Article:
Lead Contamination in Soil

Lead-contaminated soil originates from a variety of sources and impacts our most vulnerable populations. People can be exposed to lead in many different ways, we are looking at the causes of lead-contaminated soil currently as well as in the past.

Historically, lead was an incredibly useful resource for a variety of reasons. It was used in construction, energy, and transportation as a vital heavy metal.

Most soil contamination comes from sources like:

  • leaded gasoline
  • lead-based paint
  • mining/smelting 
  • fishing weights 
  • stained glass use lead in production

These often leak into highways or create lead-contaminated dust through the company and consumer waste.

The National Institute of Health explains how a major source of lead in the air was leaded gasoline exhaust. Lead in the air then contaminates the soil and stays there for a long time. Other historical lead sources like paint have contaminated the soil after years of degradation and weathering that causes lead chips to fall into the soil. 

As the dangers of lead have become more well-known, many more policies have been put in place and several of these companies have been shut down, but their impact is still felt today; lots of modern lead in the soil can be traced back to historical sources. 

The Washington State Department of Health explains how current sources include:

  • lead-based paint deteriorating on buildings and playground equipment
  • busy roads (leaded gasoline)
  • underground storage tank leaks
  • recycling facilities for lead-acid batteries
  • lead ore mining/smelting dust 

These sources are found all across the world and are especially detrimental in low-income communities that don’t have the funding to replace or clean up these contamination sites.

Lead-Soil Concentrations in the US

Map of USGS Mean Data for Geogenic Soil Lead Concentrations in the US. *average values for each state are used in the map above, in ppm.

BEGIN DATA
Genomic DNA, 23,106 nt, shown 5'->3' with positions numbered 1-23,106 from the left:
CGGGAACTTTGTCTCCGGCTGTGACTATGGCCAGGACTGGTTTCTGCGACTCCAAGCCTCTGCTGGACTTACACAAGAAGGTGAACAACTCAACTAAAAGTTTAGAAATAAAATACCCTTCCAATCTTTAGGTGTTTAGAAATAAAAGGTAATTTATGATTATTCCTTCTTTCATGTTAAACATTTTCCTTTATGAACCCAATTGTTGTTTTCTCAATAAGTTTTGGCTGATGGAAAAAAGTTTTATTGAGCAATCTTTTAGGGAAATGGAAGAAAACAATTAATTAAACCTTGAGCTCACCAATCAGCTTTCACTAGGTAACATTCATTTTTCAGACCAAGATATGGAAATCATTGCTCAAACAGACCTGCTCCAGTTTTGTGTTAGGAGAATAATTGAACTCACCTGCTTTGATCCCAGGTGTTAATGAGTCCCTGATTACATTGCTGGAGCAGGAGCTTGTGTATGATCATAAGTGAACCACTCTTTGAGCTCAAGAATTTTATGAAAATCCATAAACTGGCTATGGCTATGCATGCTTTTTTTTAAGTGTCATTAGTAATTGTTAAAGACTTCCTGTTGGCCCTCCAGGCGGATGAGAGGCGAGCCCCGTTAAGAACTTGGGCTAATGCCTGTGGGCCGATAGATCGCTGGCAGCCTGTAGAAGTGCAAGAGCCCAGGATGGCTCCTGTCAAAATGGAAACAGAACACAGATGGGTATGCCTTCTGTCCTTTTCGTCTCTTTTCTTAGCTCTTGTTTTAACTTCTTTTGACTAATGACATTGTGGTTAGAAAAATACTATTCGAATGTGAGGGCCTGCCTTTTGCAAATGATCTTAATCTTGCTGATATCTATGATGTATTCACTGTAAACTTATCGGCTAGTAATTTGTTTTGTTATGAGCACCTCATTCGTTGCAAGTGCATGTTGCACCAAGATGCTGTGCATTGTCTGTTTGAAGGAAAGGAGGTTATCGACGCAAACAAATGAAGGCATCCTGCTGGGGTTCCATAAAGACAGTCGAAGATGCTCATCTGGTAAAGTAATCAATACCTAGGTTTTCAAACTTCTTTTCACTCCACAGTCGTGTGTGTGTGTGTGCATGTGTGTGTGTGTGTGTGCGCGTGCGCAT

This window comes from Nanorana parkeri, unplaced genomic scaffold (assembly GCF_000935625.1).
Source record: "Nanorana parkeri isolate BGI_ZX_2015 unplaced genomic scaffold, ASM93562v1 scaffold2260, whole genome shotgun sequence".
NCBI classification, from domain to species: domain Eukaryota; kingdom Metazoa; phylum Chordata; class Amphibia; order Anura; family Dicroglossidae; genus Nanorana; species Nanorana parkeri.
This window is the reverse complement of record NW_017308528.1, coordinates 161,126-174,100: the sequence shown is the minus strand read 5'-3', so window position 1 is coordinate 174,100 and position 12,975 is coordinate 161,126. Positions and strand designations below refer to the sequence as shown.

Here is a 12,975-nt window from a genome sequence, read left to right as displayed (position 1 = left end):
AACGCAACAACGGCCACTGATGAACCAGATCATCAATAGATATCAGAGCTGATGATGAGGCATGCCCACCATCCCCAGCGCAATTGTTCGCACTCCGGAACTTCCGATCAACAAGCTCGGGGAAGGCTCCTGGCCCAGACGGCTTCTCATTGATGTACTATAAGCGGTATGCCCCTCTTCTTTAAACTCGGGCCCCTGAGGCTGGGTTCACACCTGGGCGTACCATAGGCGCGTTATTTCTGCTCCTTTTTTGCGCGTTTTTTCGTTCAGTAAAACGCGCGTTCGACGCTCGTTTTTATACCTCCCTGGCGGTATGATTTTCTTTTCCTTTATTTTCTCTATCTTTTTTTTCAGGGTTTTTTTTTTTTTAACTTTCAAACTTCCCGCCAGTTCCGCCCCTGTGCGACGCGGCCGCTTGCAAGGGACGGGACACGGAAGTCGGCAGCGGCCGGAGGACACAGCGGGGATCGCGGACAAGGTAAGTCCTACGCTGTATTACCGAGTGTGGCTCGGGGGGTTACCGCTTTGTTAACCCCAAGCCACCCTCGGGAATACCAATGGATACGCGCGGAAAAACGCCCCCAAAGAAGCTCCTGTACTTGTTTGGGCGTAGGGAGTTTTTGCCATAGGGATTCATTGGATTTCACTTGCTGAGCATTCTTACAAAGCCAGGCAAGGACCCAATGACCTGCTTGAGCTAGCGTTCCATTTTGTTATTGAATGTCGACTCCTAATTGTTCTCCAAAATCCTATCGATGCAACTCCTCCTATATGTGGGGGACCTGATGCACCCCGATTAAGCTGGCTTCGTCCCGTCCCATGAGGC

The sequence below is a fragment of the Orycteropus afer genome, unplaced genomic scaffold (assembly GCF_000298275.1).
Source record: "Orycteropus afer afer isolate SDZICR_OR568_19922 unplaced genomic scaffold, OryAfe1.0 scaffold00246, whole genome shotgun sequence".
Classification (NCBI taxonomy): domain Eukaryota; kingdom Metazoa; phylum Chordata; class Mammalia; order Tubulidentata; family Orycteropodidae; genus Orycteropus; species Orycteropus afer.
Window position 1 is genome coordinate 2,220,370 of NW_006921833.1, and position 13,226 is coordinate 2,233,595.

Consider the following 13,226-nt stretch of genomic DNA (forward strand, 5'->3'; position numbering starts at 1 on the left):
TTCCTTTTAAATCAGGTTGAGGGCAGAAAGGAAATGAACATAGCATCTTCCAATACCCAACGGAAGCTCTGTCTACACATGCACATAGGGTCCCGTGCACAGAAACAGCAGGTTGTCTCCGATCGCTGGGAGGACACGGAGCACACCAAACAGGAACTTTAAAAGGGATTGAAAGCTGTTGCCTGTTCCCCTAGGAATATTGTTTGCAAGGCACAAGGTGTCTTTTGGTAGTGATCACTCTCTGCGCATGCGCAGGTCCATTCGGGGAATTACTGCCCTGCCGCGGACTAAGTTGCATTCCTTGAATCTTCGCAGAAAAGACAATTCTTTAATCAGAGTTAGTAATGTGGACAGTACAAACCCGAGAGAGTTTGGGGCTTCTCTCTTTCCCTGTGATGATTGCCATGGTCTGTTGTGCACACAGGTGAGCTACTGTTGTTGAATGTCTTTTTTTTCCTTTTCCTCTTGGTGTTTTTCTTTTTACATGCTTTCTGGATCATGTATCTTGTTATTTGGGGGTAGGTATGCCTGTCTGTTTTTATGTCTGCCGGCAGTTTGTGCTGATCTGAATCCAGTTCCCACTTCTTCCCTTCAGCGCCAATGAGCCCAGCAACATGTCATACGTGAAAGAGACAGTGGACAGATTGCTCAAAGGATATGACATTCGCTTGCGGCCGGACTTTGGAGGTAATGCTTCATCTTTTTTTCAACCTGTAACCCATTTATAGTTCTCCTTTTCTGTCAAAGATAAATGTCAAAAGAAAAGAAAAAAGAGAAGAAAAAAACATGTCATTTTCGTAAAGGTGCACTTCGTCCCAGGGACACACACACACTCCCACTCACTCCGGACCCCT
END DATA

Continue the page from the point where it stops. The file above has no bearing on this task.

If you are working outside with soil with these above factors, you can become exposed to certain lead levels from these sources. This is especially a risk for young children in urban areas and near homes built before 1978. The CDC furthers that “Young children tend to put their hands, which may be contaminated with lead dust from soil, into their mouths” (CDC). Eating produce grown in lead-contaminated soil is another modern cause of lead poisoning.

Gardening, playing in bare soil, consuming fruit and vegetables grown in contaminated soil, and ingesting soil are all causes of soil-based lead poisoning which is why it is important to test the soil around you in case of exposure. Below is a recommended soil level limit to help when growing food in gardens that you should test for. 

  • It is safe to consume any food crops grown in soil at 0-100 ppm. 
  • From 100-350 ppm you are safe to grow legumes, fruiting, and leafy vegetables but avoid growing root crops in these conditions. 
  • Anywhere from 400-900 ppm you should not grow root crops or leafy vegetables, but legumes and fruiting vegetables are safe to grow. You should also keep your children out of the garden at this range. 
  • Beyond 900 ppm is a toxic level of lead that is not recommended to grow crops in the soil.

In general, high modern lead levels in soil can be traced back to historical contamination.


Works Cited

Centers for Disease Control and Prevention. (2022, December 16). Lead in soil. Centers for Disease Control and Prevention. https://www.cdc.gov/nceh/lead/prevention/sources/soil.htm

Common sources of lead poisoning. Washington State Department of Health. (n.d.). https://doh.wa.gov/community-and-environment/contaminants/lead/common-sources-lead-poisoning#:~:text=Lead%20can%20get%20in%20soil%20from%3A%201%20Deteriorating,mining%20and%20milling%2C%20smelting%2C%20municipal%20solid%20waste%20incinerators.

Dignam, T., Kaufmann, R. B., LeStourgeon, L., & Brown, M. J. (2019). Control of lead sources in the United States, 1970-2017: Public health progress and current challenges to eliminating lead exposure. Journal of public health management and practice : JPHMP. https://www.ncbi.nlm.nih.gov/pmc/articles/PMC6522252/#:~:text=Historically%2C%20the%20major%20source%20of,beginning%20in%20the%20early%201920s.

Sources of lead. Sources of Lead | Lead Poisoning | Health & Senior Services. (n.d.). https://health.mo.gov/living/environment/lead/sources.php 

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